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Portrait of Nycole Brundidge

Though assistant professor Nycole Brundidge grew up with two parents who were social workers, the Cincinnati native spent her formative years in pursuit of a different profession.

“One year my mom got me a chalkboard, papers and pens, and I would teach my stuffed animals like they were my students,” she says. “All through high school, I thought I wanted to be a teacher.”

Before graduating, an unpleasant internship experience in which a student vomited on her gave Brundidge second thoughts about her future. She enrolled at Ohio’s Wilberforce University for a year but dropped out after realizing she wasn’t ready for college. At her mother’s insistence, she studied at Cincinnati State Technical and Community College, where an Introduction to Social Work course made her reconsider her aspirations. 

“There was a career day that happened at Cincinnati State where they said I could finish up my classes there and then go to Northern Kentucky University, so that’s what I did” Brundidge says. “I enrolled in the social work program here in 2003 and graduated with my bachelor’s degree in 2005.”

“I have the time to think about my career path while I’m here. It's great that I have the opportunity to take a class on something that I'm interested in or sit in on a presentation about what others are researching."

At NKU, Brundidge participated in the Public Welfare Certification Program, an initiative she now runs as a faculty member. The program provides a stipend for a student’s final three or four semesters and guarantees employment in Kentucky’s Department for Community Based Services upon graduation. In 2014, she re-enrolled at NKU to pursue a master’s in social work and graduated in 2016.  

“In 2018 I got a call from the social work department, and they asked me if I would be interested in teaching,” she says. “I hadn’t really given it any thought before, and initially thought, ‘I can’t do this.’ But I thought about my time working for the state, mentoring a lot of newer workers coming in, teaching them the ropes of the job. I started in 2018 as an adjunct, and then in August 2021, they asked me to come on full time.”

Brundidge was excited about this new opportunity, but it arrived at a time of uncertainty on campus. 

“Coming here in the midst of a pandemic, there weren’t as many people on campus, and it was pretty quiet. It took a bit to get my footing,” she says.

Around this time, Brundidge noticed an email about an upcoming meeting of the Black Faculty and Staff Association (BFSA), which she decided to attend. There, she met peers on campus that looked like her and were going through similar experiences.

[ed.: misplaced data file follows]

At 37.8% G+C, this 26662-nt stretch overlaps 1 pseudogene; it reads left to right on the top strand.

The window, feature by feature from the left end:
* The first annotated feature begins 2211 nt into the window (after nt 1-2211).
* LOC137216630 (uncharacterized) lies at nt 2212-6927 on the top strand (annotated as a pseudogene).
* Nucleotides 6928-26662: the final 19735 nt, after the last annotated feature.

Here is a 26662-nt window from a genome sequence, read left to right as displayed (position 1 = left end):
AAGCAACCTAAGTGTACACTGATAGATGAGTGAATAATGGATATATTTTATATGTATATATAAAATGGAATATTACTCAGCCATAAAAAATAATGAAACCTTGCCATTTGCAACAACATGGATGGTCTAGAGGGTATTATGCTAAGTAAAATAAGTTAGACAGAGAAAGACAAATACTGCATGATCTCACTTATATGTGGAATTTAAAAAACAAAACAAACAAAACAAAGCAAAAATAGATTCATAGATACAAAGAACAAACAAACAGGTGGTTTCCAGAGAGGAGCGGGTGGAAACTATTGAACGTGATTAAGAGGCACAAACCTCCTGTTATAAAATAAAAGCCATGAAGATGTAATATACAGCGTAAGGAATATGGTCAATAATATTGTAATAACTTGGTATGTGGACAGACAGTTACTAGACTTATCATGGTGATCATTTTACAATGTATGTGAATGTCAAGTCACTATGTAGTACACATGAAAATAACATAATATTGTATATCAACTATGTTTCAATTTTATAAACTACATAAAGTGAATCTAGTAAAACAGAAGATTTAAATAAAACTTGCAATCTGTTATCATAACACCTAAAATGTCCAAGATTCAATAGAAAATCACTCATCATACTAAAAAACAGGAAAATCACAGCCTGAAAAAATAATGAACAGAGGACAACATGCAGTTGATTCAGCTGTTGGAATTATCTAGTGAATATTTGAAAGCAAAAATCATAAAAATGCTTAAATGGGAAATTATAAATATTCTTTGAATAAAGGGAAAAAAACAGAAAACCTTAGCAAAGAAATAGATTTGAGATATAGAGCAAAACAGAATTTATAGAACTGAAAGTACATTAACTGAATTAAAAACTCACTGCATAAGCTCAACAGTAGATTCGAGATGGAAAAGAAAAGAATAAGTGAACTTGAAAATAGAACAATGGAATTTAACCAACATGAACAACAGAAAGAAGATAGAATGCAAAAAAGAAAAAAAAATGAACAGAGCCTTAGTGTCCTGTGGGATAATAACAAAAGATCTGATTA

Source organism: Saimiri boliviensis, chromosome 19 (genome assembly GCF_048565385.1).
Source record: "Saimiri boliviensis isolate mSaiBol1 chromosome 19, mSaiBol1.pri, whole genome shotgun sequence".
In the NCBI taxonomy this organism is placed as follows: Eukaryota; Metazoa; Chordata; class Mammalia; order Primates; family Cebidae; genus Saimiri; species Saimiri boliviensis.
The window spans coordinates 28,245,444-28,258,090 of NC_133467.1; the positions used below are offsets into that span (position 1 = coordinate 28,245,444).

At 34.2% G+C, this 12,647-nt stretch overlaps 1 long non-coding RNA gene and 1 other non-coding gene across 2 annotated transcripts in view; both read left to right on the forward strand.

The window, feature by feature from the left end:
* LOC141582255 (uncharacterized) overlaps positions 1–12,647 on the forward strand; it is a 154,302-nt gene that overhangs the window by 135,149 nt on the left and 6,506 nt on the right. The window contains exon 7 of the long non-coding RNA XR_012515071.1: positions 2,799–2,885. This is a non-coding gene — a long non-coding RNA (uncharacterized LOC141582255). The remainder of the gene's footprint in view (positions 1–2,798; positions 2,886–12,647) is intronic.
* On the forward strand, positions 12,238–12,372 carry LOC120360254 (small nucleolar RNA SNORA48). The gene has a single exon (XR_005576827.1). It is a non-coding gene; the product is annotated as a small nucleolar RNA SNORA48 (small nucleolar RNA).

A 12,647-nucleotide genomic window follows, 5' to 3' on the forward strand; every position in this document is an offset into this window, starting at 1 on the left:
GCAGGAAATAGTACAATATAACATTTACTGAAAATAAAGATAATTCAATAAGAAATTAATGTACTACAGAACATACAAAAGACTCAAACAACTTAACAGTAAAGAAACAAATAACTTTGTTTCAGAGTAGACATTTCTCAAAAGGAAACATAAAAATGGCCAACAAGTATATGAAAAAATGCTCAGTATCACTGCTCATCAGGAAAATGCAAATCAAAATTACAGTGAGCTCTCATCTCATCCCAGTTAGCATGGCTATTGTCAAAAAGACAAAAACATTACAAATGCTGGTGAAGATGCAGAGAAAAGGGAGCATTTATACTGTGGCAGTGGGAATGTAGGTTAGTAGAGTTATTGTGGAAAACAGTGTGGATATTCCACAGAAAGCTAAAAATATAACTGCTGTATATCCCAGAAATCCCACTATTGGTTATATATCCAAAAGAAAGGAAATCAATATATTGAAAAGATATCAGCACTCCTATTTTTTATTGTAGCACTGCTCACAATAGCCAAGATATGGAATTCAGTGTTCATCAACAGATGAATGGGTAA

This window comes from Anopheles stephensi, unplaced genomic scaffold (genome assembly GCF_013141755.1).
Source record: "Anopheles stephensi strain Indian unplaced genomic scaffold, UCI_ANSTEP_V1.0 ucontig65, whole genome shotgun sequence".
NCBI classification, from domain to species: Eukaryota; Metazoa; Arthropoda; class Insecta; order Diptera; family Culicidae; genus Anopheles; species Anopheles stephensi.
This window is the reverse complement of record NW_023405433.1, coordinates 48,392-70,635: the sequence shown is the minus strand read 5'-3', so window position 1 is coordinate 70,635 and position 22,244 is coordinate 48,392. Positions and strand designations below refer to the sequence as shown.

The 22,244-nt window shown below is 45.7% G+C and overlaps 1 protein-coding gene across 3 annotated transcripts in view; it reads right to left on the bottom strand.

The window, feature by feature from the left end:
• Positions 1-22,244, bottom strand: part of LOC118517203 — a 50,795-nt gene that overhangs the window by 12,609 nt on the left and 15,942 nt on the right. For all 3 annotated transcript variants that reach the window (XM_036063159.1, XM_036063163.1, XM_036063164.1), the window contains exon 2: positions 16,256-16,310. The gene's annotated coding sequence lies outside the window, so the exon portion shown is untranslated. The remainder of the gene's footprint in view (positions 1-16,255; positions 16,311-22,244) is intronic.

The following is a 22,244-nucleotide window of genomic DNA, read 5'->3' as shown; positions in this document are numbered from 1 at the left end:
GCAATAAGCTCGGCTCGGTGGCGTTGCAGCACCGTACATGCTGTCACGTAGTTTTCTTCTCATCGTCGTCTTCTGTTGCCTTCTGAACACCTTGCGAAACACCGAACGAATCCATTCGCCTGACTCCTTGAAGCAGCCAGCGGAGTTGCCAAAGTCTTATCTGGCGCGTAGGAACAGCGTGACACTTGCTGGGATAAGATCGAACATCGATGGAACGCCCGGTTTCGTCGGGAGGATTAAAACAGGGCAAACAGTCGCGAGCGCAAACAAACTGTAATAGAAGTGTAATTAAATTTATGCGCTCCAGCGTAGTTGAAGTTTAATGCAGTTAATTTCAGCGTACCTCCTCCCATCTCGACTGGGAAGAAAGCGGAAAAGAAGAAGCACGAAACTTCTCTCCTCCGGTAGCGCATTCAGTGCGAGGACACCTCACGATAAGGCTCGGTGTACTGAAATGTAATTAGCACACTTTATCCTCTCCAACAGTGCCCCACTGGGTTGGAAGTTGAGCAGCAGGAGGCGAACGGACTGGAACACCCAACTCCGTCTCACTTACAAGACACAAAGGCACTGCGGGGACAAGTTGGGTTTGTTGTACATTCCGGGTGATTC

“I think that’s a big part of what kept me here that first year,” Brundidge says. “During the pandemic, it made me feel more comfortable, and that this was going to get better.” In July 2022, Brundidge was elected secretary of BFSA, an opportunity she says gives her joy to be able to participate in activities on campus that she wasn’t able to as a student.

“I wasn't a traditional student,” she says. “I came to class in the evenings. So now, this is really my first time really being on campus, being able to feel out all of the buildings and what goes on in each one.”

Describe your current role in the social work program.
I teach anything that is within the bachelor or the master's program, to some degree. To undergrads, I teach community organization, which is really about getting students out into the community, organizing events and fundraising. I've also taught a social work policy course, which is one of our main criteria classes that students have to take. It is absolutely one of my favorites to teach. On the master's level, I've taught the Field Experience course, which is where they do their practicum. They have to do so many hours at an agency to just kind of practice that work. 

What should a first-year student at NKU know?
I think our small class sizes are a big benefit to students. It's the individual attention that you receive from instructors, and the friendliness on campus. A while back, someone on campus waved to me, and I thought, ‘Oh, so we wave over here!’ It's a friendly, small campus. It's very inviting. Every semester that I'm here, I feel like I'm a part of something good.

You received your bachelor’s and master’s degrees from NKU: What was it about the university that kept you around?
The first time I came here, I realized, ‘Oh, this really is just across the bridge.’ It was just a 20-minute ride from where I lived. It was the proximity that really did it for me. 

Was there a particular experience or professor that you had that shaped your experience as a student?
In my Introduction to Social Work course, here, I learned what poverty really looks like. I don’t think I really had a clear understanding that other people live differently than I did at that time. We were always in open conversation about social work. Dr. Holly Rife was instrumental in helping me navigate the field, because she was very open minded. She gave us a lot of critical thinking questions to be able to just figure out what it is that we wanted to do.

What is your favorite part about working with students and faculty?
The academic freedom. In my previous job, everything was like, ‘Go, go, go.’ Here, nothing is necessarily an emergency. I have the time to think about my career path while I’m here. It's great that I have the opportunity to take a class on something that I'm interested in or sit in on a presentation about what others are researching. I feel like this is the first time I've had the opportunity to really be able to sit down and think about how things are going without everything being a rush.

About This Article

March 2023

Written by
Jude Noel ('18)
Communications Specialist, NKU Magazine

Photography by
Scott Beseler